10:53 | 12/08/2021 Print
|Photo World Population Review|
The national anthem of Ireland is known as “Amhran na bhFiann” or “The Soldier’s Song.” The music for the song was originally written in 1907 by Patrick Heeney. Peadar Kearney wrote the lyrics to the song the same year in English. It wasn’t until 1923 when Liam O Rinn wrote Irish lyrics to accompany the music. The original song features three verses, but these are not part of the official national anthem that was adopted in 1926. Instead, the anthem is comprised of the choral refrain. Parts of the original song are also used for the Presidential Salute.
Today, the English version of the anthem is rarely used, and many people are not aware that the Irish version was not the original version. The song was originally written as an Irish rebel song. When looking at the full text, the general theme is that the Irish people all needed to band together to end the rule of the English. Early Irish rebellions and the support from Irish Americans are also referenced in this anthem.
Sinne Fianna Fáil,
atá faoi gheall ag Éireann,
Buíon dár slua Some have come
thar toinn do ráinig chugainn,
Faoi mhóid bheith saor
Seantír ár sinsear feasta,
Ní fhágfar faoin tíorán ná faoin tráill.
Anocht a théam sa bhearna bhaoil,
Le gean ar Ghaeil, chun báis nó saoil,
Le gunna-scréach faoi lámhach na bpiléar,
Seo libh canaig' amhrán na bhFiann.
Soldiers are we,
whose lives are pledged to Ireland,
from a land beyond the wave,
Sworn to be free,
no more our ancient sireland,
Shall shelter the despot or the slave.
Tonight we man the maw of danger,
In Erin's cause, come woe or weal,
'Mid cannons' roar and rifles' peal,
The song has three verses, but only the above chorus is used as the country’s official national anthem.
‘Amhrán na bhFiann’, which translates as ‘The Soldier’s Song’, was composed as an Irish rebel song between 1907 and 1910, with English lyrics by Peader Kearney and music by his childhood friend Patrick Heeney.
But today, Kearney’s English lyrics are pretty much unused – and it wasn’t until Liam Ó Rinn translated the song into Irish that it was officially adopted as Ireland’s national anthem, in 1926.
The militaristic lyrics of ‘Amhrán na bhFiann’ started to prove problematic after the anthem was adopted by republicans in Ireland.
During the Irish War of Independence between 1919 and 1921, ‘Amhrán na bhFiann’ was even dubbed the ‘Sinn Fein anthem’.
So when, in the late 1980s, a member of the Irish rugby squad had to retire due to injuries from an IRA roadside bomb, it was decided that a new song would be commissioned.
The new song, ‘Ireland’s Call’, is now often used as an alternative to the national anthem at Irish sporting events, most notably by the Irish Rugby Football Union. In some cases, players sing along to ‘Ireland’s Call’, with ‘Amhrán na bhFiann’ left as an instrumental number.
|Peadar Kearney, an IRB member and the author of many popular political songs and verses, produced the text of ‘The Soldier’s Song’, working in collaboration with Patrick Heeney, who was mainly responsible for the melody. The original text was in English and consisted of three stanzas and a chorus. The words and music may well have been written as early as 1907. The text was first published in Bulmer Hobson’s Irish Freedom in September 1912, with, however, no attribution of author. |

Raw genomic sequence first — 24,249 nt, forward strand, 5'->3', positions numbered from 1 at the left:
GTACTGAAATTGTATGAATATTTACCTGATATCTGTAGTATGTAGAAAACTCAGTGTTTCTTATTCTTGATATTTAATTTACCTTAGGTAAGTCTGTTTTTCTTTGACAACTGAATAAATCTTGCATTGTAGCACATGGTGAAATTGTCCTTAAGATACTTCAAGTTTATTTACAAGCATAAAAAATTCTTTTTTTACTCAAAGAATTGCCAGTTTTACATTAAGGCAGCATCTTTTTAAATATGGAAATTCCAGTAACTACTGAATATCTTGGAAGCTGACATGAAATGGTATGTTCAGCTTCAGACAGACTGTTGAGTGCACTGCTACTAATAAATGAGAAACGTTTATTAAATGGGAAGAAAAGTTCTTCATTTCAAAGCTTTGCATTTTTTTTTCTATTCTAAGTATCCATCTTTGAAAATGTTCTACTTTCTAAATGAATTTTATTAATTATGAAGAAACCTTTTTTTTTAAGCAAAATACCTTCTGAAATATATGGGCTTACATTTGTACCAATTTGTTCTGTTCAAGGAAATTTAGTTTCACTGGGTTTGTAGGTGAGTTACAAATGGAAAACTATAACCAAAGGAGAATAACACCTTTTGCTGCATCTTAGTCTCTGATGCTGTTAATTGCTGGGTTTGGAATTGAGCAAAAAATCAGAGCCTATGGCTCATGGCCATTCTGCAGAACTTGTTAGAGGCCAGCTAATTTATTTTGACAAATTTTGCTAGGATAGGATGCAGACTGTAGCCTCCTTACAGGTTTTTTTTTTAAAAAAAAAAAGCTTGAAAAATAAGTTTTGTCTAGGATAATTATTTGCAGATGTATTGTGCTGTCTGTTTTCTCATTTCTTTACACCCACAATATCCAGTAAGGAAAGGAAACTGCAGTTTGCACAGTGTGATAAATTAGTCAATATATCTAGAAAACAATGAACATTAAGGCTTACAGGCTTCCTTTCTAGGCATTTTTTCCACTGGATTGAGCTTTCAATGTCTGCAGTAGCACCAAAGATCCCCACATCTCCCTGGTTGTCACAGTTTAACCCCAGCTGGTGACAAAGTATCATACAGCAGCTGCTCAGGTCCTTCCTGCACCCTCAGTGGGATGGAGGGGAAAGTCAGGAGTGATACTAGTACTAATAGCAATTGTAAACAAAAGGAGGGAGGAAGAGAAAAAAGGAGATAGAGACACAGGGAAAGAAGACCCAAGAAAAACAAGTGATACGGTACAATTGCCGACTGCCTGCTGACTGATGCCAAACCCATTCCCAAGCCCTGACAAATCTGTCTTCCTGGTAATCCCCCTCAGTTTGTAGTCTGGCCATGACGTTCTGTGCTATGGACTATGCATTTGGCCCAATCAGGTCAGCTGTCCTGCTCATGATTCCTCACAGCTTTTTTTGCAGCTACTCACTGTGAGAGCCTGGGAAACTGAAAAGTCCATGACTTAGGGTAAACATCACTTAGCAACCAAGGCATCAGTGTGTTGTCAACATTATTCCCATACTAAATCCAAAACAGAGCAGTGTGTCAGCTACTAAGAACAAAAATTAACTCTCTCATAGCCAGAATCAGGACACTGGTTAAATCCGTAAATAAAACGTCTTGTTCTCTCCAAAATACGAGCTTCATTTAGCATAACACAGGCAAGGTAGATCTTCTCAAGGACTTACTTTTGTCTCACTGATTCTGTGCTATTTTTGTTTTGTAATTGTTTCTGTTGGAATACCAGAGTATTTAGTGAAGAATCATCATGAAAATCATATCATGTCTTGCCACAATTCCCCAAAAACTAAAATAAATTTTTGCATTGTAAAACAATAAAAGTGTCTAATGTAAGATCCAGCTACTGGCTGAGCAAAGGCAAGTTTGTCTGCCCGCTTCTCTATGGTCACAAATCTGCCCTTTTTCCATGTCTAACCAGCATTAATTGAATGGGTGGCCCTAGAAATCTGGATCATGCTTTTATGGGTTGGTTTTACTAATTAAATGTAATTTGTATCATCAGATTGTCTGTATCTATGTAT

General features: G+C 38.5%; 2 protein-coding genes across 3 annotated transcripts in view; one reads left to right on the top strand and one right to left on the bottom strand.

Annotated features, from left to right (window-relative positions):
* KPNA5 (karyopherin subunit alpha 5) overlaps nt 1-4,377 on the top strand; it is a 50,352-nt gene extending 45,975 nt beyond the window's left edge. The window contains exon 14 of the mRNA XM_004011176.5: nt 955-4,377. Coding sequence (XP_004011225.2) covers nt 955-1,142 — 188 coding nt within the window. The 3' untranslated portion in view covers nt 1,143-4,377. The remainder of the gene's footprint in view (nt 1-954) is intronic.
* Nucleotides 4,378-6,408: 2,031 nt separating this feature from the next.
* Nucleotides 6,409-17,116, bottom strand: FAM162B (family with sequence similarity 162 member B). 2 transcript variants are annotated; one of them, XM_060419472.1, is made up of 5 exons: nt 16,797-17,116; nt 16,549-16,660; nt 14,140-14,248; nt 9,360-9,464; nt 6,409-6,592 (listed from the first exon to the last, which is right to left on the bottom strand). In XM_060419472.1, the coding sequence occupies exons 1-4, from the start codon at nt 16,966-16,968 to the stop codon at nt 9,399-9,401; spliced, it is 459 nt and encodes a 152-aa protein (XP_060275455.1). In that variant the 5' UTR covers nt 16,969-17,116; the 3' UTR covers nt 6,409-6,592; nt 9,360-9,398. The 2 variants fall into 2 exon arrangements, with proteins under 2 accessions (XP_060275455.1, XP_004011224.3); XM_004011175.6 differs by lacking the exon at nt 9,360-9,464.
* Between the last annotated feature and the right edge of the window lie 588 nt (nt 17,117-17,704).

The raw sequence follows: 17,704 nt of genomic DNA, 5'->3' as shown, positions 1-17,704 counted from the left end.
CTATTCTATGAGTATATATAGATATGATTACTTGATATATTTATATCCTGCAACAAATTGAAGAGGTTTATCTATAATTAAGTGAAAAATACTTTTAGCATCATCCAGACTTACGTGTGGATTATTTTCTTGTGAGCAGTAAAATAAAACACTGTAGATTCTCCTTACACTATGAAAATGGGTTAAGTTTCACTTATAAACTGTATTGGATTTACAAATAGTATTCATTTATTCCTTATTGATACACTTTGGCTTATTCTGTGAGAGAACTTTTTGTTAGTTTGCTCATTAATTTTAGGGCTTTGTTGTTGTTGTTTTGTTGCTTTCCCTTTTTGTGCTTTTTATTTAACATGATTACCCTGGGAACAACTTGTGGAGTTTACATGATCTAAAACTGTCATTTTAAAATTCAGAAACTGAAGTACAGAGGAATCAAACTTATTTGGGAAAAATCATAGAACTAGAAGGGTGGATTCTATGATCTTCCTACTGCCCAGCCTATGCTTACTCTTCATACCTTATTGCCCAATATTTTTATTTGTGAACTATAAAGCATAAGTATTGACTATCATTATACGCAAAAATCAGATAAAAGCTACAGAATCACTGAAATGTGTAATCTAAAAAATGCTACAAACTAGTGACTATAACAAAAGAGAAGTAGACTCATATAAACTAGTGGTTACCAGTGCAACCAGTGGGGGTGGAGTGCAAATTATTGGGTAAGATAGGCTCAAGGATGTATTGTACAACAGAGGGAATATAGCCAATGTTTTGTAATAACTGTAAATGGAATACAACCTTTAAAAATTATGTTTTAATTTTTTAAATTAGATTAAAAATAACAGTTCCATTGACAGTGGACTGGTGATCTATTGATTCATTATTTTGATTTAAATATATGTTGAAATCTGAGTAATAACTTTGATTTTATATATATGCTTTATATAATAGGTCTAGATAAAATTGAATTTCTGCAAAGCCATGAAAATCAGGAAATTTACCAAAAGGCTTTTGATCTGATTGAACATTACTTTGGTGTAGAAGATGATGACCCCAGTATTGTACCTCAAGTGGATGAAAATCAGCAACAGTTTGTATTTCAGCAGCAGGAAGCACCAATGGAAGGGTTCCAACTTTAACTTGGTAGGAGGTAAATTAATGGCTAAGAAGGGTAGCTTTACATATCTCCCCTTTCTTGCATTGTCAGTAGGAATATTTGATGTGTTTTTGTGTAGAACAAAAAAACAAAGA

It became increasingly popular as a marching and rallying song among the Volunteers between 1912 and 1916; it confirmed that they were ‘soldiers’ rather than ‘rebels’. On the belts of their uniforms, the Volunteers wore the words ‘Óglaigh na hÉireann’, ‘Soldiers of Ireland’. By general account it was in the internment camps after the Easter Rising that ‘The Soldier’s Song’ came to be widely used. Before independence the song and music were published on a number of occasions, in Ireland and in the United States, with the consent of Peadar Kearney (Patrick Heeney died in 1911).
Northern Ireland uses the official UK anthem, ‘God Save the Queen’ as its national song – except at the Commonwealth Games, when ‘Londonderry Air’ is used as their victory anthem.
However, many Irish nationalists feel unrepresented by the British national anthem. So when Northern Irish players compete alongside players from the Republic of Ireland as one team, they all sing ‘Ireland’s Call’.
|Photo British Council|
When is St. Patrick's Day?
St. Patrick's Day is celebrated in the whole of Ireland on 17 March, in honour of St Patrick, the patron saint of Ireland.
Who was St. Patrick?
Saint Patrick, the patron saint of Ireland, is credited with bringing Christianity to Ireland. He was born in Wales somewhere around AD 385. He was carried off by pirates and spent six years in slavery before escaping and training as a missionary.
The most famous story about Saint Patrick is him driving the snakes from Ireland. He died on 17th March in AD 461 and this day has since been commemorated as St. Patrick’s Day.
|Did you know that Saint Patrick himself was not actually Irish? It is thought that he was either Scottish or Welsh, coming from a wealthy Christian family. Ancient documents suggest that, as a teenager, he was taken by Irish pirates to work as a slave in Ireland. Once in his new country, he began to talk to Irish people about God, introducing his Christian beliefs to the country.|
How is St Patrick's Day celebrated?
St.Patrick’s Day is celebrated with parades in the large cities, the wearing of the green and drinking Guinness (traditional drink of Ireland).
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